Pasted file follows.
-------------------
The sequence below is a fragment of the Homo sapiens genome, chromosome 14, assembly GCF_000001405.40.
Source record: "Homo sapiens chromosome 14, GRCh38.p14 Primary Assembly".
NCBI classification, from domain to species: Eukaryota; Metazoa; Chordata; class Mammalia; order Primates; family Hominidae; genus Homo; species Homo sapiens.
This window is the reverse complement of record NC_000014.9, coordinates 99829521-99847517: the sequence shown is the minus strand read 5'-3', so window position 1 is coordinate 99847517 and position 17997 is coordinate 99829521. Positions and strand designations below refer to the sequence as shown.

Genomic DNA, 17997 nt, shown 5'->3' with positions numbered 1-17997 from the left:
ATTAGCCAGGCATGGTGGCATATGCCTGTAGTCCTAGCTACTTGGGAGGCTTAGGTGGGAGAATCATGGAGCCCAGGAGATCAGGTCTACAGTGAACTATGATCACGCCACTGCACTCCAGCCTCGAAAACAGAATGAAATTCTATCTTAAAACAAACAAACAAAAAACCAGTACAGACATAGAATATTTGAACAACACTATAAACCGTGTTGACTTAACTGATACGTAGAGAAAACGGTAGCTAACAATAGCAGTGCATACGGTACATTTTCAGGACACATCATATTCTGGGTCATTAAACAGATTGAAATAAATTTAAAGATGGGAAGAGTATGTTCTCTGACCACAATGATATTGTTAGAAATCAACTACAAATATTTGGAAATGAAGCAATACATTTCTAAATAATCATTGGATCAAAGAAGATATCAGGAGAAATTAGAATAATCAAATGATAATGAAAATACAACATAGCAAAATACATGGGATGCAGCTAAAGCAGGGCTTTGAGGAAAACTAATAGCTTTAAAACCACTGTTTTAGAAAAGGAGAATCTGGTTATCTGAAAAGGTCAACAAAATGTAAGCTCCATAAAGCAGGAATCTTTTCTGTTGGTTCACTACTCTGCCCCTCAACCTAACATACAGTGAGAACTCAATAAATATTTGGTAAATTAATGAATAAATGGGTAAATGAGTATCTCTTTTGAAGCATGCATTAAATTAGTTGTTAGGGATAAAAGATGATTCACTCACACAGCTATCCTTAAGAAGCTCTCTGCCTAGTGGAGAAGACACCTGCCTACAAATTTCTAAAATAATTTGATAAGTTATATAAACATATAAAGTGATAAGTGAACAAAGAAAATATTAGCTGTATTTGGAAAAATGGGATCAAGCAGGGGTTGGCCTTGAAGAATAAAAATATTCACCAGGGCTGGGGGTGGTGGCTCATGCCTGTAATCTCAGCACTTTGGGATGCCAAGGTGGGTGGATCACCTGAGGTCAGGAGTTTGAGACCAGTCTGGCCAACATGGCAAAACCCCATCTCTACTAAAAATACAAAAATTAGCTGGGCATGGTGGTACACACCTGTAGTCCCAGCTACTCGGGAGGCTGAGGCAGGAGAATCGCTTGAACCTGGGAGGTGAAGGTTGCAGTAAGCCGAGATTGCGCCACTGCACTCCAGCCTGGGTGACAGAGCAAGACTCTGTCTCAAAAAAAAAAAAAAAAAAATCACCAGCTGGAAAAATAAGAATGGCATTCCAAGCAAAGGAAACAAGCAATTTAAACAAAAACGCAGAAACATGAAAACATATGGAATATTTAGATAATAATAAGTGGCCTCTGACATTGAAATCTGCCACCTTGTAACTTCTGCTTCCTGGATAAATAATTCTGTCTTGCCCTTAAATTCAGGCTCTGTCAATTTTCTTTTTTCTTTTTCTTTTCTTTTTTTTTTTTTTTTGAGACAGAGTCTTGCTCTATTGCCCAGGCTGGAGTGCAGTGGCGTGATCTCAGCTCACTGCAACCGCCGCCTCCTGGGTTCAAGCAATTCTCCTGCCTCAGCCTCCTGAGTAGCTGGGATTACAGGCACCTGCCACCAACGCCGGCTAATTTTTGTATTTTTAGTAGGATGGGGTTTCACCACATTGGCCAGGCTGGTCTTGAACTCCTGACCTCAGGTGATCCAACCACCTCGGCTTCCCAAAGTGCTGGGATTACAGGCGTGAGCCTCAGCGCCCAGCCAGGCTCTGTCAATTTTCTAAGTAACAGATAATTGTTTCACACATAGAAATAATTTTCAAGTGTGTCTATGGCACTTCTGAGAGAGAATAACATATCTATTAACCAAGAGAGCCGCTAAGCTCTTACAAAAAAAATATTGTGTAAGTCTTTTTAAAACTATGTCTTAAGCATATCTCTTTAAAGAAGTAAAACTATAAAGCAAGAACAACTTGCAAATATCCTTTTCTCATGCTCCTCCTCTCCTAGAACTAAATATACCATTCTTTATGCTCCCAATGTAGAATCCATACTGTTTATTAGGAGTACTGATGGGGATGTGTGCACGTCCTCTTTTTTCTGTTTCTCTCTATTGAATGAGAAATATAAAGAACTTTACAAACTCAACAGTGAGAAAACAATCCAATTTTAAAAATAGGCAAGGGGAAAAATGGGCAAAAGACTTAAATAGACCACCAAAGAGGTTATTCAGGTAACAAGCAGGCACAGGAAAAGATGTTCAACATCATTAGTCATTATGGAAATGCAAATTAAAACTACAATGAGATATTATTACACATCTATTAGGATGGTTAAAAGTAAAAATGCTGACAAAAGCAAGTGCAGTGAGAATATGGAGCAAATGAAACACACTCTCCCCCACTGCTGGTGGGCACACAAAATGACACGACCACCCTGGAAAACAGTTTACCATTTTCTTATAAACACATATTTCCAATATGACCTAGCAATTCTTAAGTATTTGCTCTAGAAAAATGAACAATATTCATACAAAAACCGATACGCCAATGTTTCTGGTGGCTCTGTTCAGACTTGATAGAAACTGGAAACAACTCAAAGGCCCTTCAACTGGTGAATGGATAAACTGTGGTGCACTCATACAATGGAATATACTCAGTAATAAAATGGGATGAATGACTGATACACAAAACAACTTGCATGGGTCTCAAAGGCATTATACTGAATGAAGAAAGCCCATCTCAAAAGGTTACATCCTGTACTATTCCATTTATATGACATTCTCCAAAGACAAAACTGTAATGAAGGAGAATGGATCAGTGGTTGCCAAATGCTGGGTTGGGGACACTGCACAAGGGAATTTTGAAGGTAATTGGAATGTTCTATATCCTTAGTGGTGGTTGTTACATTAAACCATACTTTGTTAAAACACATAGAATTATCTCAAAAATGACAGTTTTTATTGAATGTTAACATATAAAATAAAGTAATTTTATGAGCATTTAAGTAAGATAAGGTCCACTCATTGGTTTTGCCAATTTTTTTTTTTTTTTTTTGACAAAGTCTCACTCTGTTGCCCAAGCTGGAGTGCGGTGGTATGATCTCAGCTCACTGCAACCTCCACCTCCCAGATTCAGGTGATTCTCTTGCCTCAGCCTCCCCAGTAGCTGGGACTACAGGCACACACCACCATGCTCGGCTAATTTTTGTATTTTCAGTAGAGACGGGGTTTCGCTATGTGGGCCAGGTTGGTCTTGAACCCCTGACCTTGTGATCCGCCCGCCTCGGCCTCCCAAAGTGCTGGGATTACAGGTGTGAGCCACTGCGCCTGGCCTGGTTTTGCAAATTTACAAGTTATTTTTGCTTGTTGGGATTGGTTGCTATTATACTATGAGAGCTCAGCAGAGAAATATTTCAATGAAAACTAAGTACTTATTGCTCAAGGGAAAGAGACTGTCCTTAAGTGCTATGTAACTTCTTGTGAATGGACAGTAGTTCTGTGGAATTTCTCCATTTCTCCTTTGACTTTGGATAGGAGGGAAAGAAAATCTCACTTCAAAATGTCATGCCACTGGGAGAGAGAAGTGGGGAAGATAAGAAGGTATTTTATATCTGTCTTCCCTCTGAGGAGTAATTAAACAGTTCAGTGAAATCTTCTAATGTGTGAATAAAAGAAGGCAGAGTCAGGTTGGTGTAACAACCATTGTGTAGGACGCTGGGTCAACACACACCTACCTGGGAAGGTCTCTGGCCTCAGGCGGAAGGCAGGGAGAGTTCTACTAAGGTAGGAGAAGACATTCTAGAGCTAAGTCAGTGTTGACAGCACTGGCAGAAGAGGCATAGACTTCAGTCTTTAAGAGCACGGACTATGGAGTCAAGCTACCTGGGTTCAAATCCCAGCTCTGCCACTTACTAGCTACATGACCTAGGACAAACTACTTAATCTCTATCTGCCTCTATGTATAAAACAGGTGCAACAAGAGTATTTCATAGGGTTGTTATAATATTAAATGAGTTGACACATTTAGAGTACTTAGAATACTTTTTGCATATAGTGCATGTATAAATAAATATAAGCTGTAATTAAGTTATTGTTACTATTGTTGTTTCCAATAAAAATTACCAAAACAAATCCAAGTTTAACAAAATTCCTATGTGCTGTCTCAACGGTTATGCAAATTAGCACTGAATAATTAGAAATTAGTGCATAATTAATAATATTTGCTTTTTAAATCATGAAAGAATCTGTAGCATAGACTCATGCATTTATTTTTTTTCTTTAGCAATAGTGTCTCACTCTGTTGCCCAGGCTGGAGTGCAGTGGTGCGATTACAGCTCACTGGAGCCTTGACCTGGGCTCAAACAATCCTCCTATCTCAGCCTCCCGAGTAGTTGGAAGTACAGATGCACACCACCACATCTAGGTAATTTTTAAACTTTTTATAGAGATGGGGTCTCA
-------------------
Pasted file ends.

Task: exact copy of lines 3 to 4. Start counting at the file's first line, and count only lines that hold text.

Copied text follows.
NCBI classification, from domain to species: Eukaryota; Metazoa; Chordata; class Mammalia; order Primates; family Hominidae; genus Homo; species Homo sapiens.
This window is the reverse complement of record NC_000014.9, coordinates 99829521-99847517: the sequence shown is the minus strand read 5'-3', so window position 1 is coordinate 99847517 and position 17997 is coordinate 99829521. Positions and strand designations below refer to the sequence as shown.